We know you’re wondering if Fruity Pebbles are vegan-friendly.
Who wouldn’t enjoy a breakfast that brings us back to the days we enjoyed the Flintstones? It is made from rice cereal and comes in a variety of fruity flavors and attractive colors like Berry Blue, Incrediberry Purple, and Bedrock Berry Pink which is a hit with children! But can the age-old favorites be eaten on a vegan -diet? Continue reading to find out.
Are Fruity Pebbles Vegan-Friendly?
The answer is: No
Fruity Pebbles contain vitamin D3 which is an animal-sourced ingredient. Also, some of the ingredients pose ethical concerns such as artificial coloring and palm kernel oil.
What Are Fruity Pebbles Made Out Of?
The Ingredients are: Cereal (rice, sugar, hydrogenated oil (coconut and palm kernel oils), salt, contains less than 0.5% of natural and artificial flavor, red 40, yellow 6, turmeric oleoresin (color), blue 1, yellow 5, blue 2, BHA (to help protect flavor). Sodium Ascorbate and Ascorbic Acid (Vitamin C), Niacinamide (Vitamin B3), Reduced Iron, Zinc Oxide, Vitamin A Palmitate, Pyridoxine Hydrochloride (Vitamin B6), Thiamin Mononitrate (Vitamin B1), Riboflavin (Vitamin B2), Folic Acid, Vitamin D3, Vitamin B12.
Why Are Fruity Pebbles Not Vegan-Friendly
Fruity Pebbles contain vitamin D3 which is an animal-sourced ingredient. Vitamin D3 is made from lanolin, the oil that seeps from sheep’s skin which they use to protect their wool. As the oil is sourced from animals it is not suitable for vegans.
Natural flavor is sometimes made from animal-sourced products. As there is some uncertainty around what type of natural flavors products use, strict vegans normally choose to avoid eating products containing this ingredient. Post, the maker of Fruity Pebbles has not disclosed whether their natural flavor is animal-sourced.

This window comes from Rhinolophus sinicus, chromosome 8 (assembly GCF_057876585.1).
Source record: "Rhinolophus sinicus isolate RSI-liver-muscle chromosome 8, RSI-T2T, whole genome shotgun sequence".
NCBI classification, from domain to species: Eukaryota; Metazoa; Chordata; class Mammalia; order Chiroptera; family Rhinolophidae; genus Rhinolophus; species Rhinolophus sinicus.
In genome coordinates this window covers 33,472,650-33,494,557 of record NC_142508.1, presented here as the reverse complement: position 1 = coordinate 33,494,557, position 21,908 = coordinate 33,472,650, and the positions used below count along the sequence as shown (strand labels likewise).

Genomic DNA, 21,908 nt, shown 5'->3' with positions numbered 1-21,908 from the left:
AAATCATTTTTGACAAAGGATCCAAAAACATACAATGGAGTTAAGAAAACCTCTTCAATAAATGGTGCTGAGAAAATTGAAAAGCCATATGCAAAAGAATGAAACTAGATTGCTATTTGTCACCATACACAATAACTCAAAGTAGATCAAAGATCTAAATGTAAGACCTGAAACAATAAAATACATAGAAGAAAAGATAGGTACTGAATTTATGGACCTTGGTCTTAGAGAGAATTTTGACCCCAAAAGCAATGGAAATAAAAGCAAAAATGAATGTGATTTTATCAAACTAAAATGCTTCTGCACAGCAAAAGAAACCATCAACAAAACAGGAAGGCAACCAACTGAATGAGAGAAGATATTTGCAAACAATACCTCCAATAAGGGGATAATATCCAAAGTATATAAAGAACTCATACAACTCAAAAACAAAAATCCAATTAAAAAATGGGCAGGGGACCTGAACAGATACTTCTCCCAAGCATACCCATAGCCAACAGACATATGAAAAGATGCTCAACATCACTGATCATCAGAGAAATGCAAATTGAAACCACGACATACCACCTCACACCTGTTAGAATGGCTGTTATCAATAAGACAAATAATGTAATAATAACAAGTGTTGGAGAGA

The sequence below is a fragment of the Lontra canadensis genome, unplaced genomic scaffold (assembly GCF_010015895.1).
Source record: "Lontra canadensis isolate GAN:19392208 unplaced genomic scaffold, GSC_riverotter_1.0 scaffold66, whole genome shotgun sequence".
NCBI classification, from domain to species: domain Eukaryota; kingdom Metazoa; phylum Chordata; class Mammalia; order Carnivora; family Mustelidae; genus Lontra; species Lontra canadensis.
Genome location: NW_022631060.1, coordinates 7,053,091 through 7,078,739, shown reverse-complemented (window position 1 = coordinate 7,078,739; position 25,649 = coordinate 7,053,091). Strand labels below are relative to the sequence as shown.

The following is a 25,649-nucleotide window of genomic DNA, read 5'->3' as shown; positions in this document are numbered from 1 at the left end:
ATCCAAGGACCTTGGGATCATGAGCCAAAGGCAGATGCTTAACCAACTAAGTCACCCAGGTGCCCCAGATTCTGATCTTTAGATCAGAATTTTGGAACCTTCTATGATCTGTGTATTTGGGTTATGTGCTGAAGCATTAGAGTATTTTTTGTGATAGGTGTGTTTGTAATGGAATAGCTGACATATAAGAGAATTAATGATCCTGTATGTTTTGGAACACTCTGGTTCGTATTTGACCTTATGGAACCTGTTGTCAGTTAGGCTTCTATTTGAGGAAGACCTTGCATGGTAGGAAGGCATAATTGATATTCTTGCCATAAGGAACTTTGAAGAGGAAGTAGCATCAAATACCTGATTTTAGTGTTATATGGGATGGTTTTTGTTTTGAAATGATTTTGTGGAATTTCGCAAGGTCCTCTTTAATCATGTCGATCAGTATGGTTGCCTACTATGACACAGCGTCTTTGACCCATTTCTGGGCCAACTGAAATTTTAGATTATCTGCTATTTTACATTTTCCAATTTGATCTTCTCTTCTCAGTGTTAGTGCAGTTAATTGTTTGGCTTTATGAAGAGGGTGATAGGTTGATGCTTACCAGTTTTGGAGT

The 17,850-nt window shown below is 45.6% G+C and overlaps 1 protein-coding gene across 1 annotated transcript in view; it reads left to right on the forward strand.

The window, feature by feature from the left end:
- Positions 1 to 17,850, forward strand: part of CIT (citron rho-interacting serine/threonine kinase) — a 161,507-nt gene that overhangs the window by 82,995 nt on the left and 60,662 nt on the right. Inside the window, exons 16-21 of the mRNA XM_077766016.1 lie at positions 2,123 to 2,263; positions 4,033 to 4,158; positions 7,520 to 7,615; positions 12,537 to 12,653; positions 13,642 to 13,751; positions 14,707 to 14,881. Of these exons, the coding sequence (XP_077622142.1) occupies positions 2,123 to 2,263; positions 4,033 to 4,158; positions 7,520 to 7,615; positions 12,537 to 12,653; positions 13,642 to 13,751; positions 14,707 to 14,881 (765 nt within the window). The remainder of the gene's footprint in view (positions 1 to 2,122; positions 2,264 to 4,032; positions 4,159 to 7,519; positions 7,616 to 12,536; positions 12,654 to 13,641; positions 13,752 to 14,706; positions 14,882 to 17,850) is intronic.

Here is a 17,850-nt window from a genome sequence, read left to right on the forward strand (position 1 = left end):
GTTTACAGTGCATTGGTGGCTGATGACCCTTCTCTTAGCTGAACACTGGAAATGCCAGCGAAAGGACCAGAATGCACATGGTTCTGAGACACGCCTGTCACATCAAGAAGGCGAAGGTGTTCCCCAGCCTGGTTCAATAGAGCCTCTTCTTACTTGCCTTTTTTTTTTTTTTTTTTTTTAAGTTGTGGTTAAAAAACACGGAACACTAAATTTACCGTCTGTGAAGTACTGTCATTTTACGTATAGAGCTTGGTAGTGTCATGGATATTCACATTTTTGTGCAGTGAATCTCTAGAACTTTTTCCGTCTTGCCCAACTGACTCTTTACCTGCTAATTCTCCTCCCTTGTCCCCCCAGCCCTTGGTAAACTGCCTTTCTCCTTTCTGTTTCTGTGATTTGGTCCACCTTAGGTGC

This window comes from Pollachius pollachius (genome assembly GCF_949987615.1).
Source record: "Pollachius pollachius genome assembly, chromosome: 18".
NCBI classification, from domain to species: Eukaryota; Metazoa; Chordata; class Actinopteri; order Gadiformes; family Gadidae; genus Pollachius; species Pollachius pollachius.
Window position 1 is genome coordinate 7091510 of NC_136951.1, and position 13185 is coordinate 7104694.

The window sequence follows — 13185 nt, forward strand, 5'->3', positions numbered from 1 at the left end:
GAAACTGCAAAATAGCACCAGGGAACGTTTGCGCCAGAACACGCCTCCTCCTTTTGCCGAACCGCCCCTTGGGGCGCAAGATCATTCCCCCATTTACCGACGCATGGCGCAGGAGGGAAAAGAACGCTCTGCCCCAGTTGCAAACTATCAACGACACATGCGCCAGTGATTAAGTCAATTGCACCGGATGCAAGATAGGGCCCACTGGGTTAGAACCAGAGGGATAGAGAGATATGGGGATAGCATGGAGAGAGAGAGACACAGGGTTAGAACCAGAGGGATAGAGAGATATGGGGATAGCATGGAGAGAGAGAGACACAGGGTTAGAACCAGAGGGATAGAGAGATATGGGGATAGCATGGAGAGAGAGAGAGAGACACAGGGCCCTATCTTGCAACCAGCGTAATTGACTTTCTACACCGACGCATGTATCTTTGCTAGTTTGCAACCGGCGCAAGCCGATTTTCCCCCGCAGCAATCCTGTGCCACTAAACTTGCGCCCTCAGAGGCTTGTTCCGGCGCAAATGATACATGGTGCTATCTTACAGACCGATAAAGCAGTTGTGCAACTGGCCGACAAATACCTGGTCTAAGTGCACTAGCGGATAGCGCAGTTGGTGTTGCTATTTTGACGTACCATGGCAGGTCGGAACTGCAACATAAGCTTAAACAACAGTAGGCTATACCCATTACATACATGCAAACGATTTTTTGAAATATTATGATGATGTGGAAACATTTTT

Palm kernel oil is derived from the seed of the palm tree. While palm oil is vegan-friendly, its mass production caused great destruction to the natural ecosystem in tropical areas where animals live. Vegans who are strict on the safety and protection of these animals that are pushed out of their natural habitat should avoid using products with this ingredient.
It should be noted however that in 2015, Post the company that makes Fruity Pebbles, made a commitment to source palm oil that is 100% sustainable by 2016.
Artificial colors such as red 40 and yellow 5 pose ethical concerns as they expose animals to cruelty. They are tested on animals to ensure that they are safe for humans. According to Healthline, these animals are later euthanized as some develop fatal reactions to the testing.
Just like the memorable characters on the box of every Fruity Pebble, the verdict is written in stone. The cereal is not vegan-friendly. It has an animal-sourced product named Vitamin D3 which is made from lanolin. It also contains ingredients that pose ethical concerns as they expose animals to animal cruelty. “Yabba Daba Doo” take it from us!
For more information on Fruit Pebbles head over to the official website: https://www.postpebblescereal.com/